Here are some of the steps which need to be taken to implement these Shadow Plans:

  • Water courses become 'backbones' of future green corridors

  • Existing urban centres become future ecocities. In many cases these urban centres have grown from the original villages around the Adelaide Plains and so the progression from village to ecocity is a natural evolution

  • Selected main roads within the existing city are marked as future multi transit corridors. The main roads once carried trams throughout Adelaide; in the shadow planned future some of these 'roads' will carry light and heavy rail, and a main road. The light rail line may even be a monorail

  • The ecocities are linked by these multi transit corridors; people can walk to their local train station and catch a train to any other city. Each city could also be served by its own tram system

  • The physical footprint of many of the cities is influenced by the transit lines running through them; hence a linear arrangement

  • The plan shape for each city has been designed to show individuality; the shape does not indicate a specific function

  • Each city has its own particular climate and microclimates, its own soil types, water availability and solar aspect. Hence each city will have its own particular industries, eg. cities around the foothills may specialise in orchards, valley cities may have many vineyards, hills cities may produce building timber and coastal cities may farm seafood and marine products. Trade between cities and other bioregions will be through the highly efficient multi transit systems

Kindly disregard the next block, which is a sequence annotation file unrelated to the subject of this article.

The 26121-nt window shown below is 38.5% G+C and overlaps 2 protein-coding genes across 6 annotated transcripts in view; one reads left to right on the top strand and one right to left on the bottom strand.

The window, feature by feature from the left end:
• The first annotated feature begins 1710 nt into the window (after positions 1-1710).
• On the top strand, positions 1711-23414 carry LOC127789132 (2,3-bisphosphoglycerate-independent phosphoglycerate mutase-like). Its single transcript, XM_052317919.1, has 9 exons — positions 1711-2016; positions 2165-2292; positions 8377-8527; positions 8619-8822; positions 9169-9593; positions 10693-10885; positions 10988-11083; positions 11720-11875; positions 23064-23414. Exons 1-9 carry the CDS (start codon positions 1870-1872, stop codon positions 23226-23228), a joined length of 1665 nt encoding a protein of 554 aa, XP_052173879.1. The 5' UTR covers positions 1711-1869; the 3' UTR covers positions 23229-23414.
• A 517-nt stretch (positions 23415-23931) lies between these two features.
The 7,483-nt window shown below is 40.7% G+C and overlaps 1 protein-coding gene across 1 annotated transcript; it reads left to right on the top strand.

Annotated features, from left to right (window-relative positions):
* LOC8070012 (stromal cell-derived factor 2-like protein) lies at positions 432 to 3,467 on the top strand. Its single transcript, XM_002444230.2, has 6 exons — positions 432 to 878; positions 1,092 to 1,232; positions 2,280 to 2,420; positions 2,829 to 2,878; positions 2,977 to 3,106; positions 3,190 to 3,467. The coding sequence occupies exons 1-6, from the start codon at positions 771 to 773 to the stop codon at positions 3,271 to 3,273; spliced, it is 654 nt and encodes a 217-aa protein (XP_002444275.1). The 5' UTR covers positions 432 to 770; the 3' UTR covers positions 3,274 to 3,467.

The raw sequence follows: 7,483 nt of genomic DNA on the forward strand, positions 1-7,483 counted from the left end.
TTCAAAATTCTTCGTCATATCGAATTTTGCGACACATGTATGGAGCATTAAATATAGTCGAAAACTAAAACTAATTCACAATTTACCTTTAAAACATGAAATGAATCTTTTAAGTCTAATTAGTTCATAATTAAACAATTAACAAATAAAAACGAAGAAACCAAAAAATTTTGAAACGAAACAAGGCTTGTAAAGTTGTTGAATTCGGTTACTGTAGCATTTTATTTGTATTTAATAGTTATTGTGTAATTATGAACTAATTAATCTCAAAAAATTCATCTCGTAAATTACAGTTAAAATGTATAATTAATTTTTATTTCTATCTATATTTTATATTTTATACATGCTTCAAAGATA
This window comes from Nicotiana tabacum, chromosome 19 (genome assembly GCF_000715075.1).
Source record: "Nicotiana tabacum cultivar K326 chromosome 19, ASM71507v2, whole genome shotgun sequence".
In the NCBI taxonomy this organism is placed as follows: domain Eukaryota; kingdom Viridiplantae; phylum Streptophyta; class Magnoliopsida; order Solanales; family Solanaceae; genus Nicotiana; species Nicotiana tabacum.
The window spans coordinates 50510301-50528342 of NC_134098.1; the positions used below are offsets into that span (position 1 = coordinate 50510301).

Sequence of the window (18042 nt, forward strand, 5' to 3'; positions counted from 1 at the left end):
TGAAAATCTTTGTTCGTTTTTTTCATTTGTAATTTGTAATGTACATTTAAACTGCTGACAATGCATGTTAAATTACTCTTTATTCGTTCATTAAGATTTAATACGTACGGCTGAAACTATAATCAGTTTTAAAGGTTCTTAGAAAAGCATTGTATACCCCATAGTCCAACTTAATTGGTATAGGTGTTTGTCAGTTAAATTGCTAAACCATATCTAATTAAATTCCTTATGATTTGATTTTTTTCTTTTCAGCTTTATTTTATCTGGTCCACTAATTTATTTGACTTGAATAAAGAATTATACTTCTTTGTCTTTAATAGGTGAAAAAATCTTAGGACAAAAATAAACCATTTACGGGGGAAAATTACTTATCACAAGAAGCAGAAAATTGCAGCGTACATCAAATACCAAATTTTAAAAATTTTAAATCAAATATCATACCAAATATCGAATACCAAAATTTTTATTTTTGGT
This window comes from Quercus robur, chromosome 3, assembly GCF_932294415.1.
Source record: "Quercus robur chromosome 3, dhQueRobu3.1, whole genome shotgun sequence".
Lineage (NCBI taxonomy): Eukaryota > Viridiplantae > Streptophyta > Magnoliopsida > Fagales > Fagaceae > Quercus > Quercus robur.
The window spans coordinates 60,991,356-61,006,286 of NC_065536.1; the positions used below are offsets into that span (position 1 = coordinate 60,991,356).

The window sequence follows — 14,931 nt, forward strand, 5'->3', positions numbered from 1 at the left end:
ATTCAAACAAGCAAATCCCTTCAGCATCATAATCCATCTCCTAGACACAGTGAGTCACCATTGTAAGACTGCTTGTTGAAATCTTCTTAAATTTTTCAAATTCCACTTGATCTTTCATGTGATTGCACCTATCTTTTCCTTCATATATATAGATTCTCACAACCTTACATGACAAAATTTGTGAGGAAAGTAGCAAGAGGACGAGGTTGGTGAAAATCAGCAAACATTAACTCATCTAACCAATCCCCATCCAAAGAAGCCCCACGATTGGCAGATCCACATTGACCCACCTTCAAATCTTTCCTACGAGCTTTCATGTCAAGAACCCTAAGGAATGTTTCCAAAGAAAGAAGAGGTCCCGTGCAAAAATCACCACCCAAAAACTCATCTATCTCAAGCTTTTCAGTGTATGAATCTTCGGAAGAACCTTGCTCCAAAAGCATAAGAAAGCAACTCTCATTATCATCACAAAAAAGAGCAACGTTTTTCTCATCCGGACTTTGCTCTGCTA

As you can see from the 1996 and 2136 panels on this page, there is still work to be completed...

The top right hand corners of the panels will show the date of each panel, and will have a key showing how Adelaide is progressing towards becoming an ecocity. Native animals and flora will be indicator species, measuring the health of the bioregion.

These will take the form of simple 'cartoon like' animal graphics, which need to be applied to every panel. Indicator species are species whose presence shows the health of their habitat eg. a frog lives in a creek; if the creek is polluted and unhealthy for a frog to live in then the frog will leave or die. If an indicator species is absent then it its habitat may be in poor health.

These indicator species are yet to be determined and research needs to be undertaken to chose suitable animals. Some plants would also be good eg. seagrasses. The same animals will be shown through every panel; the graphic can be divided into a grid of nine squares - if that species's population is in poor health then most of the squares can be blacked out, leaving only a little of the animal showing. Through the shadow planning process the health of the animals habitat should improve, thus the animal can be gradually 'revealed' on the journey to 2136. A good cross section of animals should be chosen, including some feral species. Land and marine animals should be chosen.

Other Bioregions

The Shadow Plans are focussed on the River Torrens Catchment using principles that can be applied to any bioregion in the world. While the catchments of the Sturt River and the Little Para River can be seen at the edge of the panels, the focus of the panels remains on the River Torrens.

Summary

The Shadow Plans illustrate how a conventional city can be evolved into an ecological city over the long term, while providing a guide to implementing immediate practical, on the ground changes. Shadow Planning is an invaluable tool for communities and governments (especially Local Government authorities, through their Local Agenda 21 plans) to establish workable short term goals in order to realise a long term goal - becoming an ecological city.